What is the significance of Descartes’ claim, “I am thinking, therefore I am”?
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1. Everything that acts exists.
Descartes said to the one group of critics that he was not aware of Augustine's having made the claim (some scholars have wondered whether he was telling the truth here), and to the other group that he had not intended the phrase to express an argument -- despite the fact that it sported the conclusion indicator term "therefore". The phrase wasn't expressing a movement of the mind, from premises to conclusion. Instead, he claimed, the phrase was supposed to express something that immediately struck the mind as completely and utterly true, a kind of A HA! moment -- namely, that when one considers the fact that he or she is thinking, one cannot but be immediately struck by the insight that he or she exists (while doing the considering). So, one has the immediate insight that one exists while one thinks; one doesn't come to this by way of an argument.
Scholars have referred to this phrase -- "I think, therefore I am" -- as "the cogito" ("cogito" in Latin means "I think" or "I am thinking"). As Finnish philosopher Jaakko Hintikka famously argued in a journal article, published in the early 1960s, the cogito shouldn't be understood as a logical inference but as a kind of performance, where the one performing it (reflecting on the experience of reflecting, for example, which is an instance of thinking) could not but be struck by the immediate insight that while thinking (say, reflecting in this case) one exists. The cogito, in other words, is a phenomenological event, grounded in experience, and not a stuffy logical argument.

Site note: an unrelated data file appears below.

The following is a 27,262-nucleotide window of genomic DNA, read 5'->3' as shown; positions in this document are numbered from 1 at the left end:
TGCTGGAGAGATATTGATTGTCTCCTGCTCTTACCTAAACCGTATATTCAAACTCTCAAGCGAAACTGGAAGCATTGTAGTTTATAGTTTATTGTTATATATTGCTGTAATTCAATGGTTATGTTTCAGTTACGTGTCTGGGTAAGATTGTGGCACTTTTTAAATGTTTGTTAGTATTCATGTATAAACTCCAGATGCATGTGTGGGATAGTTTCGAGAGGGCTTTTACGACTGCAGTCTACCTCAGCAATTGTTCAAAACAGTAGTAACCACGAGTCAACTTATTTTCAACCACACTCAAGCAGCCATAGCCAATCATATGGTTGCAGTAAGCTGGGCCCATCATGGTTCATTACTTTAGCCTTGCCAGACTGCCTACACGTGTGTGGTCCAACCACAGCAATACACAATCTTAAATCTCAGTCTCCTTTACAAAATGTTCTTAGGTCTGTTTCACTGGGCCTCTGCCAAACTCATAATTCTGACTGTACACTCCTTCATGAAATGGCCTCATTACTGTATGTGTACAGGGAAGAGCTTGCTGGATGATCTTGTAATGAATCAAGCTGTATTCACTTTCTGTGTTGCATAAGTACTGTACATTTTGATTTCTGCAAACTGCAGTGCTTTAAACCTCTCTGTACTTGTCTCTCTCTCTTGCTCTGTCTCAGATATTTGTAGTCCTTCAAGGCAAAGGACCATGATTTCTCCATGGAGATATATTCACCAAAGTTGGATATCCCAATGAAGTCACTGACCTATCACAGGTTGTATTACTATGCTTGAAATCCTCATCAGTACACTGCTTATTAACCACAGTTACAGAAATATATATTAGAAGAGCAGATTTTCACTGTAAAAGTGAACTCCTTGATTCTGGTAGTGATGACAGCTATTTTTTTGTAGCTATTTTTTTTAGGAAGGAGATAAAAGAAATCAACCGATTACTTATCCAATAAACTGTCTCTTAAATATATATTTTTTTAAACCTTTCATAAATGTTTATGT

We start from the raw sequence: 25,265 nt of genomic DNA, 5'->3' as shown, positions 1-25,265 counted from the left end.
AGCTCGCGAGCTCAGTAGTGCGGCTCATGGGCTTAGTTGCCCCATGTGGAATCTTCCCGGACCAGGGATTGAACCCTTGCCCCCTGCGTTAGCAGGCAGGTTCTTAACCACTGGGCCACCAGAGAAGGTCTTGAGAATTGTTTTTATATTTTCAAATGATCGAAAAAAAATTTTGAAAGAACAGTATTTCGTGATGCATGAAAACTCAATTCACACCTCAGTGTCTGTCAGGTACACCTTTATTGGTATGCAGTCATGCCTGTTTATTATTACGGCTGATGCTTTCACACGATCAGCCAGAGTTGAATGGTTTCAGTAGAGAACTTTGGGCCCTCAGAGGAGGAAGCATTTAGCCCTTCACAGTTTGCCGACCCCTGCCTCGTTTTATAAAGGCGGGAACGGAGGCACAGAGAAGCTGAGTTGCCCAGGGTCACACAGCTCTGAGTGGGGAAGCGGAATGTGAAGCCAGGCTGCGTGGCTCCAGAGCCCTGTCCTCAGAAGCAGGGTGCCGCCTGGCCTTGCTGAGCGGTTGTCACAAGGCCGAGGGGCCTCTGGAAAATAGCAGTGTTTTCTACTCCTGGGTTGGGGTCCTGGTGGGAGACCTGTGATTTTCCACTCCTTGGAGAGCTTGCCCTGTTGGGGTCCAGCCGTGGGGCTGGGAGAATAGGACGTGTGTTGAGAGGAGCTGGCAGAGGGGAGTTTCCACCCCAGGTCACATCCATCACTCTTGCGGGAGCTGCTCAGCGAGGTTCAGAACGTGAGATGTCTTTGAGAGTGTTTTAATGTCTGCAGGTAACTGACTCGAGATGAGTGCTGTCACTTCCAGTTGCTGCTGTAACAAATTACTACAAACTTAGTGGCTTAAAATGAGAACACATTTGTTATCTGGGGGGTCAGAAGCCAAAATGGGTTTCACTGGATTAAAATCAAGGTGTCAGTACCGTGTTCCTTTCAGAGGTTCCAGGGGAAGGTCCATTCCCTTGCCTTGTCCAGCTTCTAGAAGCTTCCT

In the Discourse on Method (1637) and in the Meditations on First Philosophy (1641), Descartes tells us that the cogito plays an important role in establishing the very possibility of knowledge. In the opening paragraph of the Second Meditation, he writes:
"Archimedes used to demand just one firm and immovable point in order to shift the entire earth; so I too can hope for great things if I manage to find just one thing, however slight, that is certain and unshakeable." (Second Meditation)
The analogy of Archimedes' lever is instructive. In order for a lever to do its thing, what gives the lever its ability to do work, is what engineers refer to as the lever's fulcrum. It is the fixed and immovable point around which the lever-stick rotates. Without it, you've got nothing more than a big old stick in your hands. Likewise, Descartes suggests, if he could secure just one thing that was absolutely and utterly true, something that could not be doubted, he could use it like a fulcrum. It would serve as a kind of anchor, around which he could build an entire system of knowledge. So, the significance of the cogito is that it serves as the anchor, or as the fulcrum, of Descartes' epistemology (theory of knowledge).
In a later book, the Principles of Philosophy (1644), Descartes says that although the first "truth" that one will stumble upon when philosophizing in an orderly way is the cogito, as in fact happened in the Meditations, the most fundamental item, the real anchor of any system of knowledge, is actually the insight that God exists. The trouble, he says, is that human beings are so discombooberated cognitively by the time they reach adulthood, that the insight into God's existence is obscured by other ideas. But once one has sorted things out, which can be done by way of a thoroughgoing philosophical investigation, the insight will come to the surface, so to speak. But before that can happen, the investigation, as it unfolds, will first yield the insight into one's own existence, where that comes upon one's reflecting, reflecting say, on the moment of reflecting.
If you need me to be clearer, let me know, and I'm happy to give this another go.
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